Even without the Department of Energy’s Notice of Proposed Rulemaking to the Federal Energy Regulatory Commission, many issues drive the federal discussion of the electric energy industry these days.
Panelists from the federal sphere gave their perspective of the industry beyond PJM Dec. 6 at the first panel of the PJM General Session in Philadelphia.
In opening remarks, PJM President and CEO Andy Ott said that it was good to reflect after a busy year in the industry and look at the “wider world” – including and beyond the issues of the DOE NOPR, price formation, and resilience.
Craig Glazer, vice president – Federal Government Policy, moderated the first panel of Rob Powelson, FERC commissioner; Mark Menezes, undersecretary, U.S. Department of Energy; and Jason Stanek, senior counsel – U.S. House of Representatives’ Committee on Energy and Commerce, Subcommittee on Energy.
The three discussed changes in the industry and what would constitute success in the big picture.
Menezes discussed recent meetings the DOE had with Canada and Mexico. Those meetings touched on the benefits and value of newer technologies in grid expansion, including spurring capital investments.
He also pointed out recent bills in the U.S. House of Representatives touch on much of what the DOE does.
“Battery storage, breakthrough technologies,” he said. “We have programs that we’ve been focusing on. We have patents and we continue to work with the industry to make gains. It’s always been a little difficult to get technology out of the lab.” He added the department is working with hydro power plants to bring incremental hydro onto the grid.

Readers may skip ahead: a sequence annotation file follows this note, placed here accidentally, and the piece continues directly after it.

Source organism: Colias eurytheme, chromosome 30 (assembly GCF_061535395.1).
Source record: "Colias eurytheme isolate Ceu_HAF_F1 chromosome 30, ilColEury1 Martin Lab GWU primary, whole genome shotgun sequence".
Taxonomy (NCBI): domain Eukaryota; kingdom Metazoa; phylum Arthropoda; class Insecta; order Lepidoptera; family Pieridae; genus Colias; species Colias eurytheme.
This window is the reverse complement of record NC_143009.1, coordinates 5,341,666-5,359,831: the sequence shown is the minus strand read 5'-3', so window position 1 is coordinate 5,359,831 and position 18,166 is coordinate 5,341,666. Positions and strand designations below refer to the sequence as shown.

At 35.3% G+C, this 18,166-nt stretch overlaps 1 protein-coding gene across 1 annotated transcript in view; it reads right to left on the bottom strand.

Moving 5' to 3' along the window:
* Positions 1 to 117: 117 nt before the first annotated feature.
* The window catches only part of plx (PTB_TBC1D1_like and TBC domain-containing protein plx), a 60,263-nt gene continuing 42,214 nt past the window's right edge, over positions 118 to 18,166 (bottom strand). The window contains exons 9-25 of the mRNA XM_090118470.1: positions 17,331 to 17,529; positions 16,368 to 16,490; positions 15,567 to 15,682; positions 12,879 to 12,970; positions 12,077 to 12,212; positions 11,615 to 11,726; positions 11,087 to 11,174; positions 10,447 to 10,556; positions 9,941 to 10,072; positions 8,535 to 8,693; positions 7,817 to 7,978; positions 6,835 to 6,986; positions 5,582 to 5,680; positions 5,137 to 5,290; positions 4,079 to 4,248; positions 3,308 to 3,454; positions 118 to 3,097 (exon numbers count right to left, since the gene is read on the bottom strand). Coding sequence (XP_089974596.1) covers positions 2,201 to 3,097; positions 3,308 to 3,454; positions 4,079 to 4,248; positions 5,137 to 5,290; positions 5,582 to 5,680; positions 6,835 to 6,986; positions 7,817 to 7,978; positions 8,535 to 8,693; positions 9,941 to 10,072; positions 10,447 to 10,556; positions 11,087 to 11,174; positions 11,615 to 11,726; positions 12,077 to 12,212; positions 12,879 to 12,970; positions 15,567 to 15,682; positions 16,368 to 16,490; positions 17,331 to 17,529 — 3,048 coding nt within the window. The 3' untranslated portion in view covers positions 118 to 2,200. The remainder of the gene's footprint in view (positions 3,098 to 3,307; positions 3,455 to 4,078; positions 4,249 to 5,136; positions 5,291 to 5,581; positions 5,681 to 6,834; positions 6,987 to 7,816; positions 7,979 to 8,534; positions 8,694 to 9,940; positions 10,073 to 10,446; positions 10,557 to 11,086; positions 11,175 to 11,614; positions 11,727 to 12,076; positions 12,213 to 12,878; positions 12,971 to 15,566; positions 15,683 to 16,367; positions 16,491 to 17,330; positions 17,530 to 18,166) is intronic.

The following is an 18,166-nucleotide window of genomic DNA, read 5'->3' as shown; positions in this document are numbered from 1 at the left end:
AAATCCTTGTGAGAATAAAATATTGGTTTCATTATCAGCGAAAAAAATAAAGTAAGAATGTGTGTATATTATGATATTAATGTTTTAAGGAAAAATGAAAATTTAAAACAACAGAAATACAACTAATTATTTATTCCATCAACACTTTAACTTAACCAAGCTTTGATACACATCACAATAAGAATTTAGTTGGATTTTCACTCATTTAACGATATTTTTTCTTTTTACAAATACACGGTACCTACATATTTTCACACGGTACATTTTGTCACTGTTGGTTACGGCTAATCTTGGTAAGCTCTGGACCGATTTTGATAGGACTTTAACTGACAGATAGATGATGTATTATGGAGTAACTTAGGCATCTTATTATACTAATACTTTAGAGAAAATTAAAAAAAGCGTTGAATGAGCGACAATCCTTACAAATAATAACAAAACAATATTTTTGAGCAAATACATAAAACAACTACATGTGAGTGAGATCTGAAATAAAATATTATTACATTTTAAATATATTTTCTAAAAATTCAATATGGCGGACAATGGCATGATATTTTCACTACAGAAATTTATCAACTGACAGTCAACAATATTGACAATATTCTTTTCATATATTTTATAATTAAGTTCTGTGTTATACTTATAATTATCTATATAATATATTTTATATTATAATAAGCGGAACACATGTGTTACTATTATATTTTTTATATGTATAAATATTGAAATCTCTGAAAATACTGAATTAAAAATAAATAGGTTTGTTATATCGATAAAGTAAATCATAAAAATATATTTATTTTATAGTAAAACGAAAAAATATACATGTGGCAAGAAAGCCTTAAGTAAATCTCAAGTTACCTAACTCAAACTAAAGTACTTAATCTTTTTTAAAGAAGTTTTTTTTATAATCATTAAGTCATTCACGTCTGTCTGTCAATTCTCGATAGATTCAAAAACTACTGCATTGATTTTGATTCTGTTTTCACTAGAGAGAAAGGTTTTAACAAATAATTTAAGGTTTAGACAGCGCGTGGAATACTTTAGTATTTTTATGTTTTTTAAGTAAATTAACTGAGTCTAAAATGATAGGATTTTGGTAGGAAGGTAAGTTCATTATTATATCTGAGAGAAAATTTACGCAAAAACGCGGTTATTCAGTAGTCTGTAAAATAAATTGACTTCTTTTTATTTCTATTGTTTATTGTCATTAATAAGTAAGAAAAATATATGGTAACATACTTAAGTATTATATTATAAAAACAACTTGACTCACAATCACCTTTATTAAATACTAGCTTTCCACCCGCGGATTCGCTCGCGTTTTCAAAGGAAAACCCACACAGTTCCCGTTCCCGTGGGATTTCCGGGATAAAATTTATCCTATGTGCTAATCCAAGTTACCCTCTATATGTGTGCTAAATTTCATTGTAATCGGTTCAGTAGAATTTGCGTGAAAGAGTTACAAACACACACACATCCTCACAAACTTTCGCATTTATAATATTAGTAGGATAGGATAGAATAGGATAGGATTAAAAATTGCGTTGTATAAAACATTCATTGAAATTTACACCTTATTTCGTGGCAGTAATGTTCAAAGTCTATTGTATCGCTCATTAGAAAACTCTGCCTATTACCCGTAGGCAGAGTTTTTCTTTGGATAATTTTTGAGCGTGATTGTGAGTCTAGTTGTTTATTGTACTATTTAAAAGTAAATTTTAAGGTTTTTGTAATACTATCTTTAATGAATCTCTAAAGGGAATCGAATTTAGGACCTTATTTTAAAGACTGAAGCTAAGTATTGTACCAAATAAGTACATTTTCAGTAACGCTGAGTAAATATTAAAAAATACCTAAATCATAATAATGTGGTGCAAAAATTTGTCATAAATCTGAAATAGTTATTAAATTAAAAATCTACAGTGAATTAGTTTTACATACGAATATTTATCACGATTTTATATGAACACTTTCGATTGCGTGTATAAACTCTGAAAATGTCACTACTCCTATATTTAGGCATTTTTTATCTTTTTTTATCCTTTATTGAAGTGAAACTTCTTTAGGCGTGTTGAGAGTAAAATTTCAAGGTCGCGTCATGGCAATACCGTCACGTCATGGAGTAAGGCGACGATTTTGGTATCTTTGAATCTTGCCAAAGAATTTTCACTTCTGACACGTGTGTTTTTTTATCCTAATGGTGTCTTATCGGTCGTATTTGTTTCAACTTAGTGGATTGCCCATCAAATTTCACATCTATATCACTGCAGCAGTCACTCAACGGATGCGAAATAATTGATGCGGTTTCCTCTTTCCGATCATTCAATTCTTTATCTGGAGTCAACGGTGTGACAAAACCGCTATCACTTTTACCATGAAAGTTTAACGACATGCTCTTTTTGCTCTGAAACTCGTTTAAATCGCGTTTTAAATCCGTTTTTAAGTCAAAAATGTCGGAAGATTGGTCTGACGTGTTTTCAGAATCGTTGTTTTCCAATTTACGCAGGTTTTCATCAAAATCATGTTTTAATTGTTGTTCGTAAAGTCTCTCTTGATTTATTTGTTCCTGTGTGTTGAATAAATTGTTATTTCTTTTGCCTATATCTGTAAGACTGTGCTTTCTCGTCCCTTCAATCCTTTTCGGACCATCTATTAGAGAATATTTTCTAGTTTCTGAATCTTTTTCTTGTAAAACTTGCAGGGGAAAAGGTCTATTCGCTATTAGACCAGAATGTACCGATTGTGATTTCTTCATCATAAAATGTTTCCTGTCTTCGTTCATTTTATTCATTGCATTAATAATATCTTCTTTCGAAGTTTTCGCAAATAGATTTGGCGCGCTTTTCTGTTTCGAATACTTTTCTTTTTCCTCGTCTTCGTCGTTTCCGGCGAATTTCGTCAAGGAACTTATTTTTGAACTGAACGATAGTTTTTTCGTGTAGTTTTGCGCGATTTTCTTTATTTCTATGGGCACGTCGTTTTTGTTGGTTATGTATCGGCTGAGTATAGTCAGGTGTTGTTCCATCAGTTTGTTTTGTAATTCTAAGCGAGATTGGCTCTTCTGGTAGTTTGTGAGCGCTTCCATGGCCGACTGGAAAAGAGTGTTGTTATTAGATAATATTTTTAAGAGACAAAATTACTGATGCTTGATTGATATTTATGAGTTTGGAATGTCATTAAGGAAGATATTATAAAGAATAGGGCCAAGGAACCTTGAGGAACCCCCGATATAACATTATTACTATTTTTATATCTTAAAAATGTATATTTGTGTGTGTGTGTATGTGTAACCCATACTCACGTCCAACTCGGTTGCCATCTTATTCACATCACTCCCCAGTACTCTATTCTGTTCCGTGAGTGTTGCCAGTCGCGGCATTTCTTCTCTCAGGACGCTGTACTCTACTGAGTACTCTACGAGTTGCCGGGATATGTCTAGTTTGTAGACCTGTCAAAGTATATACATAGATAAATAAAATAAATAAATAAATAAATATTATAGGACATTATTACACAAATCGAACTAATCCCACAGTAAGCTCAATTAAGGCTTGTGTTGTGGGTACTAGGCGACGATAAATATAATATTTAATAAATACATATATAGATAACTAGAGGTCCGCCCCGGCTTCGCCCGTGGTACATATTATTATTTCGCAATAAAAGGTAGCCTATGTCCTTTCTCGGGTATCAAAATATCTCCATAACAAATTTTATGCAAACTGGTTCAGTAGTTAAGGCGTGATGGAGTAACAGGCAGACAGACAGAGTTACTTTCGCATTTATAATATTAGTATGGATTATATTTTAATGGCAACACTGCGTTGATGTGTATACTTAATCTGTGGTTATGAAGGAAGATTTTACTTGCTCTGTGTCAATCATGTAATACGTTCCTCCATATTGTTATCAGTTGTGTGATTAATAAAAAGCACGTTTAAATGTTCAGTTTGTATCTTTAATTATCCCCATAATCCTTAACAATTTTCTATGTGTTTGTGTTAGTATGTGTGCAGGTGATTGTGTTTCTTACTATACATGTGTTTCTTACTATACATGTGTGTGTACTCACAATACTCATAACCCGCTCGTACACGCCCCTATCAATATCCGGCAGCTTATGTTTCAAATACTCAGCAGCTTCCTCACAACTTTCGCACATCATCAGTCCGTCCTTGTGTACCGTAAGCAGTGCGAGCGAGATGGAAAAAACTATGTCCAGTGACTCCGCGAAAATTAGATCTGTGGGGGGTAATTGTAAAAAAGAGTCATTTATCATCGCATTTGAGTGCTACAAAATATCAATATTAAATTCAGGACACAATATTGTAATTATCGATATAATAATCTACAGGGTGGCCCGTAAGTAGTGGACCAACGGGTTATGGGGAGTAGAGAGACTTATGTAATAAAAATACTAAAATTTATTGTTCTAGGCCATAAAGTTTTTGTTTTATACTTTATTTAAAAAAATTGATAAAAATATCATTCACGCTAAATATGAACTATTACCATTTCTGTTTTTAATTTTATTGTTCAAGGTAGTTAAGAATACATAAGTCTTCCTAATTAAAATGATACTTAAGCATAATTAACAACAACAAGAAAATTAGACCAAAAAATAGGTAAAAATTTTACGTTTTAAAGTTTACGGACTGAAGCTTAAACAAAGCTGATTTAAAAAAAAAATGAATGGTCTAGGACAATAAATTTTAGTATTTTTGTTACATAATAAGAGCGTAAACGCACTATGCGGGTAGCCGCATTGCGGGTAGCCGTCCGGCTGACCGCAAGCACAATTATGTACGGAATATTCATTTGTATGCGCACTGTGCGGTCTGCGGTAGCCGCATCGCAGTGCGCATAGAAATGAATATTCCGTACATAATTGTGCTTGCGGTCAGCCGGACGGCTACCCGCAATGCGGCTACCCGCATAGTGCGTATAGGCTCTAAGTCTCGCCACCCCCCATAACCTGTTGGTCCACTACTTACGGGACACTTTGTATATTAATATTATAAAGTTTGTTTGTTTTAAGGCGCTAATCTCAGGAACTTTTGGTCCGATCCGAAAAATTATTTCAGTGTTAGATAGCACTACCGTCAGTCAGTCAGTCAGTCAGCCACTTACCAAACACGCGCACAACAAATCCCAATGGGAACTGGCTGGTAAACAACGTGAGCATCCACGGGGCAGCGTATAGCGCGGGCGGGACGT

Menezes also touted work with Federal Emergency Management Agency, the nation’s labs and corporations on microgrids, “to see what technologies we can bring to the table.”
For Powelson, the FERC commissioner, his stint with the Pennsylvania Public Utility Commission gave him an understanding of PJM and robust markets. Now, with the FERC, he is dealing with the regional characteristics of the markets.
He said that certain RTOs say “leave us alone,” so they can work on climate, and, while the FERC needs to be respectful of them, those RTOs need to recognize the commission’s ability to address the value of the organized market.
He added it is imperative to look at how the business has evolved. While some people were concerned about the “dash to gas,” he said, just look to Pennsylvania. In 2004, the state supplied 2 percent of the nation’s natural gas; he said now it was close to 28 percent – a “tectonic shift.”
In 2008, he said, no one in the industry was talking about cybersecurity. “The threat vectors are changing,” and security – both cyber and physical – is driving much of the conversation at the commission, as well as pipeline infrastructure.
He also called the growth in exported liquefied natural gas the country’s “greatest peace dividend” for nations that yearn to “get off Putin gas.”
He added it will be good to have a quorum at the FERC for “the big topic du jour.”
“We’ll work constructively to put forth a workable solution,” Powelson said. And he hopes that the commission will continue to do “the boring good,” in terms of reliability and striking a balance. He suggested that might include state actions such as subsidies.
Stanek, senior counsel with the Subcommittee on Energy, discussed many issues within the framework of the committee’s Powering America series of hearings.
He said Chairman Greg Walden (R-OR) saw 2017 as an opportunity to explore a new electricity policy for the nation, putting the focus on wholesale and bilateral markets. For 2018, the committee hopes to hold hearing on issues such as consumer advocacy, expired Department of Energy initiatives and possible reform of the Public Utility Regulatory Policies Act of 1978.
He said the different initiatives have piqued the interest of Democratic and Republican lawmakers. The DOE NOPR has split members by region, not party, with full-throated support of, and concerns about, the impacts on competitive markets.
Stanek added that the House has a passed a number of smaller bills, none of which have come up yet in the Senate.